Reality Check: How do the Liberals’ campaign promises add up?

Liberal leader Trudeau has said “every single promise that we have made has been fully costed” and that the party’s been “crystal clear” in how a Liberal government would pay for its spending commitments.

“We are the very first party to have put out a detailed framework about where every single dollar that we’re investing in Canadians, in our cities, in our communities, in growth, in jobs is going to come from,” Trudeau said in a speech to supporters in Calgary Wednesday morning.

“We have been crystal clear on that. And every day our opponents and the media ask us questions and attack us on that.”

Is Trudeau right? Have the Liberals released all their numbers?

Yes – to an extent.

But while most parties release a platform including detailed, line-by-line budgets, the Liberals have not (yet). Instead, they’ve said how much each individual promise will cost during each announcement.

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So we added up the Liberal promises made so far in the campaign and put together this list, so you can see them all for yourself.

(Note: The Liberal numbers only include new spending and don’t include money already budgeted by the Harper government. We got the figures from the party.)

Interactive: Have a look at the costs and savings associated with the Liberals’ promises below. Hover over a promise to see the first-year and full-term cost of each. 

As you can see, there’s still a significant spending gap at the end of a hypothetical four-year Liberal term. We’re awaiting details from the party on how they’d make up that difference.

Trudeau’s promises include a $5-billion-a-year increase to federal infrastructure spending, $515 million each year to First Nations Education, $1.5 billion over four years on youth jobs and $4 billion for a Child Care Benefit targeting low-income families.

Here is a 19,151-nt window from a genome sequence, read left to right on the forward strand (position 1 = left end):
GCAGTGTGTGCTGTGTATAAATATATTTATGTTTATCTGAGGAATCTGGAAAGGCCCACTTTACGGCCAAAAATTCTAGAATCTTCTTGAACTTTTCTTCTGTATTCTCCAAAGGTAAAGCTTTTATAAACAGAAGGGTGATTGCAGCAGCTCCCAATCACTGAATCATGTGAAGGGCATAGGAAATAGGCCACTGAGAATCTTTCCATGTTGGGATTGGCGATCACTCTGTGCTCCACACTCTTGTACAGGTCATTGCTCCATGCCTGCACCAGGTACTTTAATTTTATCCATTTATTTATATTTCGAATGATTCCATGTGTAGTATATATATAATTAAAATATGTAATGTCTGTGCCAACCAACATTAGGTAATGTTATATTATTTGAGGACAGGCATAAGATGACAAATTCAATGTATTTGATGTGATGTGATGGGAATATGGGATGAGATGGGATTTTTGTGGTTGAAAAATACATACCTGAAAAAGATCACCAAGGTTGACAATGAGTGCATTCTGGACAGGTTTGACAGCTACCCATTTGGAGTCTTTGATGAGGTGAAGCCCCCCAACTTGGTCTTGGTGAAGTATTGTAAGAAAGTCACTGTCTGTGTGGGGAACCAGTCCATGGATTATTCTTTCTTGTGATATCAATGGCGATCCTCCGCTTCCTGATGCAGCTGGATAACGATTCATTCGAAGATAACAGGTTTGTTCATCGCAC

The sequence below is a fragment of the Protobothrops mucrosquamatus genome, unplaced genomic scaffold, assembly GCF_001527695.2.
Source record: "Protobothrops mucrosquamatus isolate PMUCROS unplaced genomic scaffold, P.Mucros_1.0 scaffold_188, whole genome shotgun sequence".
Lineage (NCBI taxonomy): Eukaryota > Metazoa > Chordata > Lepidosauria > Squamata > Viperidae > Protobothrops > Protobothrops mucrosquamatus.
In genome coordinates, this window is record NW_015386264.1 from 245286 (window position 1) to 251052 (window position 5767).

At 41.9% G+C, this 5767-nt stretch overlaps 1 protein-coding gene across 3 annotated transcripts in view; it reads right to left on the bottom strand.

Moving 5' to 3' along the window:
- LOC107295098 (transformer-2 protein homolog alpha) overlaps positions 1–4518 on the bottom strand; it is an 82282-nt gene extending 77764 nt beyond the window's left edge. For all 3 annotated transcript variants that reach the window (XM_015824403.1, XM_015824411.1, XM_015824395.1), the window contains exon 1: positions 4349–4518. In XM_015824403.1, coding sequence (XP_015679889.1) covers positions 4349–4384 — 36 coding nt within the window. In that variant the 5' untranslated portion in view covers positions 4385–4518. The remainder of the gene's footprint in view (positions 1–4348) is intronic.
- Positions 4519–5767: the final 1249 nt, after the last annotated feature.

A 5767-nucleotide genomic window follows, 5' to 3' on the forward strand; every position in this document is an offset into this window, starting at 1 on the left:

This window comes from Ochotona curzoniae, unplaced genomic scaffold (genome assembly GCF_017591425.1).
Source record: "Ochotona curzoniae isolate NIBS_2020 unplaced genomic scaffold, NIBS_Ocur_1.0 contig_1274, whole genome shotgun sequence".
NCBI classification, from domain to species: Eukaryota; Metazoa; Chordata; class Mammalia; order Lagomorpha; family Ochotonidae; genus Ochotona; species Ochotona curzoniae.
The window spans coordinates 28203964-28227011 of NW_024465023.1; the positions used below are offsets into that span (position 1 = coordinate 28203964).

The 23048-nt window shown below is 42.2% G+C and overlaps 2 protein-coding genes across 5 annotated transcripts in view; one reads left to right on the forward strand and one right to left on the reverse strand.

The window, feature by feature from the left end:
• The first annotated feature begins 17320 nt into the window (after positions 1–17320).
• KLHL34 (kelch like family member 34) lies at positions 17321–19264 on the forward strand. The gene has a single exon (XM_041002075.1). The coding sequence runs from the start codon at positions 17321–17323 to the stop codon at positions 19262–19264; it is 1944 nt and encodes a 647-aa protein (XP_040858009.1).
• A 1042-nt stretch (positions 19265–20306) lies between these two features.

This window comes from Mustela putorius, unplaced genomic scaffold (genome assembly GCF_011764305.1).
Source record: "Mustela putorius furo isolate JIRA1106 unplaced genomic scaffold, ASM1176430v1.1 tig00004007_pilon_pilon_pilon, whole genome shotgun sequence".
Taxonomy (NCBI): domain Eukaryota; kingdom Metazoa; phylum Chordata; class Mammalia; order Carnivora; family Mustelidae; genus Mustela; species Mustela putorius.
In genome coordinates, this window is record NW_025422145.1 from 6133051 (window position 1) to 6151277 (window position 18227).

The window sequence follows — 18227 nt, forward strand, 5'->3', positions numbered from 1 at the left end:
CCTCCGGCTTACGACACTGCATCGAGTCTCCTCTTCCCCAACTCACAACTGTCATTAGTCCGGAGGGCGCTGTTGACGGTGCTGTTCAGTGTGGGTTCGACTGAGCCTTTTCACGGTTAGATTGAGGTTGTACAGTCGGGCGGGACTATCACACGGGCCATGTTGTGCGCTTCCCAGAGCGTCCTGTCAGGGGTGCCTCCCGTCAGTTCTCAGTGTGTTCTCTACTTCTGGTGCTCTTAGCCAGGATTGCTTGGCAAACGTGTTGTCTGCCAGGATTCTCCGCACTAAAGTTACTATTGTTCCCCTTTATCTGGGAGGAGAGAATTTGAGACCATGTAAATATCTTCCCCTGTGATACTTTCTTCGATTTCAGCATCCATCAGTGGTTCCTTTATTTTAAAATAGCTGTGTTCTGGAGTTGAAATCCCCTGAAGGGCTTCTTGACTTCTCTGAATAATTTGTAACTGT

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It all adds up to roughly $11.36 billion each year.

So how is a Liberal government planning on paying for all of this?

Cancelling Harper’s income-splitting scheme for couples with children (not income-splitting for seniors, which the Liberals would keep) would save an estimated $2 billion a year.

The rest of the money comes from Canada’s federal credit card. Trudeau has been upfront about the party’s plan to run “modest deficits” of no more than $10 billion a year with plans to reach surplus by 2019.

“Every commitment we make at every announcement in this campaign, is not only fully costed, but fits into that fiscal framework that we announced weeks ago before any other party did,” Trudeau said during an announcement in Calgary. “We can do this because we’ve made different choices than our opponents.”

Both Stephen Harper and Tom Mulcair have said they’ll run balanced budgets, saying running a deficit now is a bad idea.

“Proposing a deficit right now with economic growth is a recipe for permanent deficits,” Harper said on Sept. 2. “It’s why we’re not going to do it and why I think the country will reject that proposal from the other parties.”

Mulcair said the NDP will be able to increase investment while still balancing the budget. The NDP laid out a framework for their platform on Wednesday afternoon. 

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“We have a plan for investing in infrastructure and housing, but it’s all done within the framework of a balanced budget,” he said. “Tommy Douglas balanced the budget 17 times in Saskatchewan and still brought in medicare in Canada for the first time.”

Scott Clark, a former deputy minister of finance for Liberal Prime Minister Jean Chretien, said in an interview Wednesday that while deficits might not make sexy political promises, they can be a good idea economically.

“As an economist I would say, ‘I wouldn’t borrow money to go out for dinner, but I would borrow money for the future,’” he said, pointing out that the Liberals infrastructure spending should spur the economy and generate more revenue for the government. “In the long run, infrastructure investment will improve the overall productivity and growth potential of the economy. They are investments.”

The Conservatives have not released a full platform but are expected to. The Liberals haven’t said when they’ll release their full platform, but have said they will.  But they don’t have to, no party does. That’s something Clark says should change.

“I think it would be better if every political party was required to provide a costing. You’re being transparent,” he said.  “In a lot of countries the parliaments require that an independent agency do the costing. They don’t allow the political parties to do it; an independent agency does it for every party.”

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– With files from Bryan Mullan, Leslie Whyte

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